So, here we are, again.
After many years of trying to start up writing a blog, I was never really overly pleased with the available offerings. Every now and then a new blogging system would come along and I would check it out, but ultimately, I kept falling back to WordPress. And, as great as WordPress is, I felt like operating the blog was more work than writing content for it, and seeing as how I used to work for a web hosting company which specialized in WordPress, and having to deal with all of the issues of hacked installs, broken upgrades, etc… It just didn’t feel like “home” to me.
Back in December of 2011, while attending LISA ‘11 in Boston, I heard about a project called Jekyll and I was immediately curious. I’ve been using git for some time, and I really do try to find any excuse I can to use revision control. There’s just something about revision control that gets me stoked. Anywho. So I heard about Jekyll and decided I wanted to play around with it. The concept of a completely static site generator where you template everything and then write your pages/posts with markdown in one-file-per-post sort of way really piqued my interest. Then I found out that GitHub pages was powered by Jekyll, and being a big fan of git, GitHub, and the entire ecosystem, I was sold.
Unfortunately, after playing around with it for a while, I realized that I just wasn’t that interested in building all of my templates and such from scratch.
I’m not an HTML guy.
Don’t get me wrong, I like HTML just fine, it’s just that I don’t have the mindset of “semantic markup”… Or maybe, I have too much the mindset and just get caught up in the details and never go anywhere.
It certainly doesn’t help that I’m terrible with CSS, so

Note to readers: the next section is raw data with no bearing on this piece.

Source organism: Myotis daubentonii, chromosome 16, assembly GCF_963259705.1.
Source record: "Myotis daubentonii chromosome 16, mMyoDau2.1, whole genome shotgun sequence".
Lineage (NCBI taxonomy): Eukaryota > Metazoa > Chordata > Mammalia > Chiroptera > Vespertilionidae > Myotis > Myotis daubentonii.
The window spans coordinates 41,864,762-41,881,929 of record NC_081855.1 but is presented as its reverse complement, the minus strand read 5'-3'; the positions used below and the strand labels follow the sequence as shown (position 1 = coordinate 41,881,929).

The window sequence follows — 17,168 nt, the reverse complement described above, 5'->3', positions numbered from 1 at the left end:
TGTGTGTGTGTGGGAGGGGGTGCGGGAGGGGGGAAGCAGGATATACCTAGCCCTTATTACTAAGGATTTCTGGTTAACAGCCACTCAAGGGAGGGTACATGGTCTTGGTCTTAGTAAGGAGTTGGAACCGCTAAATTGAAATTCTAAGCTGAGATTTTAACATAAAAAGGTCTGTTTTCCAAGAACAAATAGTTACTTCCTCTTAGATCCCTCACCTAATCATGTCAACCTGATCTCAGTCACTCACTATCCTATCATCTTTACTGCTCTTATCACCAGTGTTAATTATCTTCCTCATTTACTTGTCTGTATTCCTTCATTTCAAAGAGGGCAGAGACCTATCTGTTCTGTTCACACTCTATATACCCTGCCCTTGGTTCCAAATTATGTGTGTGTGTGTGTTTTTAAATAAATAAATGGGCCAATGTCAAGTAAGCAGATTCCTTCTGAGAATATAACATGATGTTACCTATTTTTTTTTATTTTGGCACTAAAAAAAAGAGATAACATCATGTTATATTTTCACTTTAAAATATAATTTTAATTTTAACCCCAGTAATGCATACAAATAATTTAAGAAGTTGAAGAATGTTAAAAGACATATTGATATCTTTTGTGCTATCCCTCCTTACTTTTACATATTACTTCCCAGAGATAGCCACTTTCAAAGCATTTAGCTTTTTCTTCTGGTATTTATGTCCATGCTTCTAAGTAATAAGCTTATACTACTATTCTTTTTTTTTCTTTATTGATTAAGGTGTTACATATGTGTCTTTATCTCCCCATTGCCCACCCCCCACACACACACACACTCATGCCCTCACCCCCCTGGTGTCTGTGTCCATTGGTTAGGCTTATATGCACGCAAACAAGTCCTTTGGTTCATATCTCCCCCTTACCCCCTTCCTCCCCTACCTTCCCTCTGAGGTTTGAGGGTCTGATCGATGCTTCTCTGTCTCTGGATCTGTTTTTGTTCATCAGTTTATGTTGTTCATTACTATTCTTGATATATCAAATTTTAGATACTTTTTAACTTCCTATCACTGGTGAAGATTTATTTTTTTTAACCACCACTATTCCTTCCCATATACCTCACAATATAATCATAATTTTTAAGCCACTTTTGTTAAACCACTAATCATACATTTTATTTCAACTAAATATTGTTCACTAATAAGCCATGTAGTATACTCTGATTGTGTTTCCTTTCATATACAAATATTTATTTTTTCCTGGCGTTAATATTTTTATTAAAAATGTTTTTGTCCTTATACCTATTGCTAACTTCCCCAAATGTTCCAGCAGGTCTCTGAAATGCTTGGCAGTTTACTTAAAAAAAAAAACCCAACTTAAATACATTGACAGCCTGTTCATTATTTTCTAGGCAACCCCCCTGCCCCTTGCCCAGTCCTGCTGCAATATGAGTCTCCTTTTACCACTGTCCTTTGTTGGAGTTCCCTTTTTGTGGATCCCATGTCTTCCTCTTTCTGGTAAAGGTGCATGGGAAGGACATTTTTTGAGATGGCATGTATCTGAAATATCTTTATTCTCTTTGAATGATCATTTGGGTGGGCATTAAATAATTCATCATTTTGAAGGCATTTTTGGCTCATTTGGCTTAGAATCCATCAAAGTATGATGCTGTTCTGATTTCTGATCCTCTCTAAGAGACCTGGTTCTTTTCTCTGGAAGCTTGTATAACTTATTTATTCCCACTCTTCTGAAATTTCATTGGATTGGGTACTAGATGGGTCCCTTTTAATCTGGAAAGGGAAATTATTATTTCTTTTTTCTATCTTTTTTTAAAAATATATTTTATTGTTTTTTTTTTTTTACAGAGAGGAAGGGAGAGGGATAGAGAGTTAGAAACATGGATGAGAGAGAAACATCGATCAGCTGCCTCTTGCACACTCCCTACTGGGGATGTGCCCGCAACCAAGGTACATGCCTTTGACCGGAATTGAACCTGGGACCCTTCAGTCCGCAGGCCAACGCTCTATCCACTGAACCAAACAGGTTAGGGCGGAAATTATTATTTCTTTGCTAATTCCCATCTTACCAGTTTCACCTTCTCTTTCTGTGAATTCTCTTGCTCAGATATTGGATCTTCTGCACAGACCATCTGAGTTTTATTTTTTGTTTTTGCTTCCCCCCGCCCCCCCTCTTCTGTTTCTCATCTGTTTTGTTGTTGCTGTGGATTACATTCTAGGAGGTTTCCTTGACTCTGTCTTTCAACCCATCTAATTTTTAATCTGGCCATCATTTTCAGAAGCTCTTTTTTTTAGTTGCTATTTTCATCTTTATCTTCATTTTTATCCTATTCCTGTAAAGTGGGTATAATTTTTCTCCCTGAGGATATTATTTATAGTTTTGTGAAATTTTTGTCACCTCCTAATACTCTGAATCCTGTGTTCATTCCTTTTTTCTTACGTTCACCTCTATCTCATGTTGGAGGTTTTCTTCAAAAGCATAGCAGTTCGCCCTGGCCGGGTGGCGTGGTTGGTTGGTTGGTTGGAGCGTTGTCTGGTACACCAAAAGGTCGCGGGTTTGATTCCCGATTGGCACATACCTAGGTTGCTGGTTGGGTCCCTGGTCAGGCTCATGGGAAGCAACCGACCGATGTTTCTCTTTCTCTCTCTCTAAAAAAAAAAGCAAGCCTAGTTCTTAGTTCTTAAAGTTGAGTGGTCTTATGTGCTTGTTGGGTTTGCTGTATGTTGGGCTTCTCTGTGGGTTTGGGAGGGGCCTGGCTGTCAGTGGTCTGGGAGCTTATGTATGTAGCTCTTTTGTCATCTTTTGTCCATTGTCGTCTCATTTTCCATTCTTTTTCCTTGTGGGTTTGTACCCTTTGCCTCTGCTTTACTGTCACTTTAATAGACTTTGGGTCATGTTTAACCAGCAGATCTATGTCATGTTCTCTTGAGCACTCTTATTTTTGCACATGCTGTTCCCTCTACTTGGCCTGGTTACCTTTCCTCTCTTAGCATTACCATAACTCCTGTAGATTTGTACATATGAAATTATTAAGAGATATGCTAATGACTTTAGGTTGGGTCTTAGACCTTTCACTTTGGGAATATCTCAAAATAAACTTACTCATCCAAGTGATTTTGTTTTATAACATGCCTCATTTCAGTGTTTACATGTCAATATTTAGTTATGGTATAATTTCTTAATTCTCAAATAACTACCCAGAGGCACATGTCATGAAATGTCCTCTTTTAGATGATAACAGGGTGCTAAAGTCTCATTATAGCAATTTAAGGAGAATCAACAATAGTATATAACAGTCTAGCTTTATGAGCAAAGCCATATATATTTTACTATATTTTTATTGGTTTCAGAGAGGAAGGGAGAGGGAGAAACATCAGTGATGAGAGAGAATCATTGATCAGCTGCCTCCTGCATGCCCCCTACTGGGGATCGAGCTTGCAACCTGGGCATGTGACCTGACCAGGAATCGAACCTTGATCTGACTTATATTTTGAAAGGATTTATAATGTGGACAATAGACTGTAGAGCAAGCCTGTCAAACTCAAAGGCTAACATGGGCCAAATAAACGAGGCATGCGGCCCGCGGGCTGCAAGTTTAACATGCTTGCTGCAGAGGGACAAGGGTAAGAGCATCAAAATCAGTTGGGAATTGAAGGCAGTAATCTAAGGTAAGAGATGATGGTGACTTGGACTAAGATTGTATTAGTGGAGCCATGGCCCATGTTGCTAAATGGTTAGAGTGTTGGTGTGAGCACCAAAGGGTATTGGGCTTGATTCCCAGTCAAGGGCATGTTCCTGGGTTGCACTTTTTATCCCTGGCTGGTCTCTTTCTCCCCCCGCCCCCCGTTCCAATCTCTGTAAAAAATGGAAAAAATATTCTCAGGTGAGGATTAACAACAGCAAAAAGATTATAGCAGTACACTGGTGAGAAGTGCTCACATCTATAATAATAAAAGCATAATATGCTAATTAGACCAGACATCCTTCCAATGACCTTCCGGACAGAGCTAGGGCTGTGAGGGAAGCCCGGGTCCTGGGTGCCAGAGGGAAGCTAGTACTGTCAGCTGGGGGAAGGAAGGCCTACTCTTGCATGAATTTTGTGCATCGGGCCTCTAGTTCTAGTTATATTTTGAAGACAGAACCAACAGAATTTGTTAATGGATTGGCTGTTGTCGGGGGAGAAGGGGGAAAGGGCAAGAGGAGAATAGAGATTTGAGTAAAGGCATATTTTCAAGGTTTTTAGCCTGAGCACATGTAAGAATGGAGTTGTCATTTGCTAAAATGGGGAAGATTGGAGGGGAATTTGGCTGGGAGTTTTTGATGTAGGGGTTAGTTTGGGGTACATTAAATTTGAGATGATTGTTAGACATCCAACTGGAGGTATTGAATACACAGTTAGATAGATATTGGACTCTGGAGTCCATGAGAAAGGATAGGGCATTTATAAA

anything I create [ed: scriptkitchen.com now just points to my blog] looks awful, and I am not patient enough to spend hours tweaking my site so it looks and works great in every browser. (Don’t get me started on IE).
Then, a few days ago, along came Jekyll Bootstrap. I thought to myself, “this is amazing, this is exactly what I’ve been looking for.” Sadly, after playing around with it some more, I realized that it wasn’t quite what I was looking for. I had to do a lot of work just to uncruft the default clone, I had to write my own index page which would show me my latest posts, and it just didn’t feel all that much like “home” to me either.
However, the bug had bitten me. I wanted to do a blog again. Dammit.
At first, I was hoping to find something which could run fully on GitHub’s servers when I commit. I’m a firm believer in “only things which are required to build the project should go into source control”. Since GitHub would be building the static site for me, I needed to make it so I worked within GitHub’s constraints. I realize, now, that this was one of my biggest mistakes. Having it so I fully generate the site locally, and then upload the generated site, gives me so much more flexibility. I mean, the site is going to eventually be fully static anyways, right? Why not build it here and push it up already-built?
A bunch of googling later, and I stumbled across Octopress. This is exactly what I’ve been looking for. It has a default front page with layouts and partials so I can change the templates and they update the view on the front page as well as on the post page, and it does pagination on that! It has a premade archive page to list out the various posts over time. It has a bunch of plugins which make things like gist inclusion and really cool stuff like pull quotes ridiculously easy. It … It’s just … It’s just amazingly awesome, and the default theme, while pretty generic, is pretty and functional and clean and … Yes.
So. Here we are. Again. This time, I’m in full geek-out mode. And when I go full geek-out mode, shit gets done.
I look forward to this relationship, Octopress. May we have many great times along the way.